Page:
Food and Drinks

Mini pavlova recipe

Mini Pavlovas is the individual version of traditional Pavlova. The meringue is crisp and the marshmallowy filling is fluffy. They are adorable, easy to make and less messy to serve. Bonus: You get to eat the entire thing!

Top 3 pavlova recipes

Measuring the egg whites (2/3 cups). Do not just use “5 egg”. The chickens are so selfish that they won’t always lay the exact same size egg.

Fresh eggs. Old eggs do not fluff up as much.

Cornflour/cornstarch and vinegar to stabilize. Just a little!

Prepare the Pav the day before, and let it cool in the oven overnight. Serve the pav that same day to ensure perfection.

Crisp meringue surface and fluffy marshmallow insides!

How to assemble 12 Mini Pavs in just 5 minutes.

I love the rustic beauty of a Pav in summer. They aren’t the easiest to transport. They are also not friends with the hot, humid Australian weather (think: excessively chewy surface, weeping, cracked sugar).

When it comes to the most messy desserts, they are definitely at the top of the list.

You can avoid stress this year by bringing a plate of mini pavlovas, which you made in minutes.

You made pavs last evening;

You brought whipped cream that was already whipped because you know the Secret of Stabilised Whipped Creme. You got whipped cream already whipped (because you now know the secret!

You brought fruit that was already chopped.

Oh, you domestic goddess, you!! (Or god.)

What is the difference between pavlova & meringue?

Pavlova, a meringue-based dessert, is made from egg whites and sugar that are beaten to a fluffy consistency (this fluff is known as a meringue mix).

There’s a big difference between pavlovas & meringues. Both are made with the same meringue mix. The pavlova is baked until the top has dried to form a thin, crispy shell. Inside, it’s soft and marshmallowy.

Meringues are crisp from the outside to the inside.

Mini Pav (with Marshmallows inside).


This same recipe can be used to make meringues or meringue nests. This same recipe can be used by simply baking it longer to make it crisp. Meringues have a shelf life of 5 days, which is convenient. Mini-pavs should be consumed within 24 hours as they become excessively chewy (think stuck in your teeth!) The surface begins to sweat.

Directions are included in the recipe. Bonus recipe! !

Mini Pavlova Ingredients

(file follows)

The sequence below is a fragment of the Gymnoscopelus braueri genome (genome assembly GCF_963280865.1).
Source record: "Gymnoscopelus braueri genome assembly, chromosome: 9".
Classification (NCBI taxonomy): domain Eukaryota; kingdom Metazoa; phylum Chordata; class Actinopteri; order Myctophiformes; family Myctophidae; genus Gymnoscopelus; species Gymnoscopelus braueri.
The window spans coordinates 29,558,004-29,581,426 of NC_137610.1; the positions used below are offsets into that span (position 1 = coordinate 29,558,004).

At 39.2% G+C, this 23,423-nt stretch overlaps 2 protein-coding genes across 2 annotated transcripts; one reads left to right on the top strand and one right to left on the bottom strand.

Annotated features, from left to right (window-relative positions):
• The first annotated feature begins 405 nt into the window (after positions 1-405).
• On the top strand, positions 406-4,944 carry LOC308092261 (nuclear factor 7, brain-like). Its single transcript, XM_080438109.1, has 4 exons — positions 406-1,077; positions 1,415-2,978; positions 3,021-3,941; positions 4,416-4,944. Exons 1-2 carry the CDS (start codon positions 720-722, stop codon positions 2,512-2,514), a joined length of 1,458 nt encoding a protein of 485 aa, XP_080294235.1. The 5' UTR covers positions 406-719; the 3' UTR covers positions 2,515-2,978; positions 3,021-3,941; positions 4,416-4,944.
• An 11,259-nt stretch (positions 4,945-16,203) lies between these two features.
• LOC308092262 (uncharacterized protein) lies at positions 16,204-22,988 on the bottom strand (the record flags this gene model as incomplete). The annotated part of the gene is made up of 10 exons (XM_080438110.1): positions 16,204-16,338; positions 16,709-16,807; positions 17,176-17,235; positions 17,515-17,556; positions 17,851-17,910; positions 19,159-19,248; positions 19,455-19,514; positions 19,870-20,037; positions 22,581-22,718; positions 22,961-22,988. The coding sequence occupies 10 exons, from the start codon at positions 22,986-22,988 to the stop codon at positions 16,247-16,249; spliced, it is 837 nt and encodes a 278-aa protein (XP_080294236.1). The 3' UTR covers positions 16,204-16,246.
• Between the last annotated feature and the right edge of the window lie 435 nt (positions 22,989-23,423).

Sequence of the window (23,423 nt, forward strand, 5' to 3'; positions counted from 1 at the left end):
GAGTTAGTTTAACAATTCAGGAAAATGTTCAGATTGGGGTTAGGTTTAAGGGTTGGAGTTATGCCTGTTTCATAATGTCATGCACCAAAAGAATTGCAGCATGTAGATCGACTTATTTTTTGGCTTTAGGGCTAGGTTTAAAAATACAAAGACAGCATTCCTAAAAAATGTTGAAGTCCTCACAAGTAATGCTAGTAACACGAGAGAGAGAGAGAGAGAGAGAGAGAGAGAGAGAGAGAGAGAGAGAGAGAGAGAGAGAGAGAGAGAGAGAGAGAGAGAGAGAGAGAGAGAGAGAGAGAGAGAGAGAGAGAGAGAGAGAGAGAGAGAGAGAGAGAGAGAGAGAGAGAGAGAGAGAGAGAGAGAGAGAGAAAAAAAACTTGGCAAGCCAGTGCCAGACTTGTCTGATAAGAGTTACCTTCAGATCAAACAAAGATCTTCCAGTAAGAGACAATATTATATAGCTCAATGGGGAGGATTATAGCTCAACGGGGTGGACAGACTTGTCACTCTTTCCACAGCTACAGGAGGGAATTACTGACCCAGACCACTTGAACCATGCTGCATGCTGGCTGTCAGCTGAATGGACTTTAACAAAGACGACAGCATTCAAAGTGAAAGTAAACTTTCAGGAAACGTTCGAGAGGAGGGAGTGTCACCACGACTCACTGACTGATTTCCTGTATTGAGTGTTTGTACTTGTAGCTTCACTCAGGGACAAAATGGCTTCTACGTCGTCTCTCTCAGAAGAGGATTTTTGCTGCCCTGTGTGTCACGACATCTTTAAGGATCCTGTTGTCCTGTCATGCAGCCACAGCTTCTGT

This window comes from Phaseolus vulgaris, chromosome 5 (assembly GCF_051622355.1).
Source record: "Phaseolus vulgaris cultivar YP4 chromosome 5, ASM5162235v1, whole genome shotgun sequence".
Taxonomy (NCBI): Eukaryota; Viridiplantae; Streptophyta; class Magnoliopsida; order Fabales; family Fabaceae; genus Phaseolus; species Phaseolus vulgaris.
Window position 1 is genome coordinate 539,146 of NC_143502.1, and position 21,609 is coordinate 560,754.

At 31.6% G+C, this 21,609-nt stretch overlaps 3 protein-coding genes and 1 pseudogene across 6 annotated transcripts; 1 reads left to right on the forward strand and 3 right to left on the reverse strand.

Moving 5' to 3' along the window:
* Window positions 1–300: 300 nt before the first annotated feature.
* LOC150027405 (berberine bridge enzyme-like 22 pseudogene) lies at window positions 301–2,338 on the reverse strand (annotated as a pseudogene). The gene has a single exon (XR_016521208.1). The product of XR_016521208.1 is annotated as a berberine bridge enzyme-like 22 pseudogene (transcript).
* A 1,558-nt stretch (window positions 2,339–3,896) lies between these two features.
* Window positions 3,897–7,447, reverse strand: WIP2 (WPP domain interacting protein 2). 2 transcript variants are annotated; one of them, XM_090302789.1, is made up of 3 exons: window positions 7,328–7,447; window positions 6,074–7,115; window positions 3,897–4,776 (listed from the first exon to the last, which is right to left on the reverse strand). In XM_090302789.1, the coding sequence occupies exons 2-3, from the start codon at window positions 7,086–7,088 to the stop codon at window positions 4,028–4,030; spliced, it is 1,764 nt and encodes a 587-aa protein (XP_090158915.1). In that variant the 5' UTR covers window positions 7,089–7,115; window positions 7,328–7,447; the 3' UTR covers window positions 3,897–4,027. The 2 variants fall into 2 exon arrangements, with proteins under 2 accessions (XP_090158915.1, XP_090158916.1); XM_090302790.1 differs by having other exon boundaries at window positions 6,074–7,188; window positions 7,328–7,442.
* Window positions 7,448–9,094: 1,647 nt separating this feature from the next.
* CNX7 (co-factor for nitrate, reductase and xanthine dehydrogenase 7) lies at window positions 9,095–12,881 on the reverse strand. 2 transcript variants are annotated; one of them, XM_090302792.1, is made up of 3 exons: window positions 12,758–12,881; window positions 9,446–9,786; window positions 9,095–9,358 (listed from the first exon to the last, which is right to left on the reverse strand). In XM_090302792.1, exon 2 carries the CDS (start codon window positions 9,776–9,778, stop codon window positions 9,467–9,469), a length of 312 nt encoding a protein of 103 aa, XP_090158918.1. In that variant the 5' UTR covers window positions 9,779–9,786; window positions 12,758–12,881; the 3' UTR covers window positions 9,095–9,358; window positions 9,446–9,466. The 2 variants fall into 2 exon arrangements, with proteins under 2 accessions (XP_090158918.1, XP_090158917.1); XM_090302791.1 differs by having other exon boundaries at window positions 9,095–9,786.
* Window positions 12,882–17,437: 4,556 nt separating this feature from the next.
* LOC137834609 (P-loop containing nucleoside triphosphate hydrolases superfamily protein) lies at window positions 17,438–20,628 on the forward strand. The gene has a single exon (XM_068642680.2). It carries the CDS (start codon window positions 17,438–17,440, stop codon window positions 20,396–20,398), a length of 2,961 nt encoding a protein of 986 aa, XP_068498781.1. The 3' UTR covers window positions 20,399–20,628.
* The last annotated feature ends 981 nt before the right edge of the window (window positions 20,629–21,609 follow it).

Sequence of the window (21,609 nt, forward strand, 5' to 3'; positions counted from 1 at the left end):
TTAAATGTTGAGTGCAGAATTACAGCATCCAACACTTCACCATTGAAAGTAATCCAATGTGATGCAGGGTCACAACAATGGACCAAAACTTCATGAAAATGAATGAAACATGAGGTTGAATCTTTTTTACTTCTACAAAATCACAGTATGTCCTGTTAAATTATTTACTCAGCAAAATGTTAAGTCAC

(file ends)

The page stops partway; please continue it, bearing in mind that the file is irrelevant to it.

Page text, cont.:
What you’ll need to make mini Pavlovas

Usually, I’ll make notes in this section about each ingredient. For pav I found that the comments flow better when I go through the steps, so you’ll see notes on each element below.

How to make Mini Pavlova

Measure your egg whites. Do not rely on the “5 eggs”. Egg sizes can vary dramatically! !

Egg whites are measured out in 2/3 cup (160ml). It is usually either five large eggs or six smaller ones (as indicated on the carton).

Separate Eggs

Separate the eggs using any method that you find effective. I move the yolk between the shells to let the white slide out. If uncomfortable using this method, crack the eggs in your hands and let the whites fall through your fingers. Easy!

Fresher Eggs Work Better- The older an egg is, the more liquid it becomes (see the demo photos of Poached eggs). The volume of meringue produced by loose egg whites is less.

For best results, buy eggs that are fresh as close as possible to the date of making your pavlova. Use eggs that are no older than a week!

Freshly laying eggs Note – If you are lucky enough to own your own chickens it is best not to use freshly laid egg whites as they are too tight and take longer to beat into meringue. Use eggs 4 to 5 days old. The eggs are approximately this age when they arrive in the grocery store.

Separate the eggs in the fridge while cold- The whites and yolks will separate easier when cold ;

Please do not count the eggs; measure them. The amount of egg whites varies depending on the size and other variables. The “5 eggs” method is too unreliable! Whites are needed in 160ml or 2/3 cup. This could be 5 or 6. You can measure out the whites.

Whip the eggs at room temperature — While cold eggs separate more easily, warm ones fluffier up. After measuring the egg whites on the counter, prepare the tray, other ingredients etc.

A word of caution: Separate one egg at a time!

You can use a measuring cup to separate the whites from the yolks. You won’t ruin an entire batch of whites by accidentally poking a yolk. It is crucial to do this because even a tiny drop of yolk can stop the egg whites from becoming fluffy.


Make sure that your bowl and whisk is clean and dry. Meringue is not fond of water or grease!

Soft Peaks -Beat egg whites on high for 1 minute until soft peaks are formed. If you have an electric stand mixer with 10 speeds, like mine (I use a KitchenAid), choose speed 8.

Add sugar gradually. While the mixer is running, add one spoonful of sugar at a time. This should take about 1 minute. The sugar will dissolve better and the whites will be more aerated if you add the sugar one spoonful at a time.

Beat eight minutes on Speed 8. When you rub the whites between your fingertips, there should not be any sugar grit.

Vinegar and cornflour/cornstarch to add stability – Add vinegar and cornflour, then beat for another 30 seconds. A little bit of vinegar and cornflour will help make the pavlova stronger and more stable so that it doesn’t collapse or crack, which is often a problem with large pavlova. Even though the risk is less with mini pavlovas, why take a chance when you can use this simple precaution?

Thick, glossy- To be sure, you can also check the ….

Test upside down! Turn the bowl upside-down and make sure no meringue falls down. If it does, you’ll know it is stiff enough and your mini pavs will be perfect. If yours drips down, keep beating!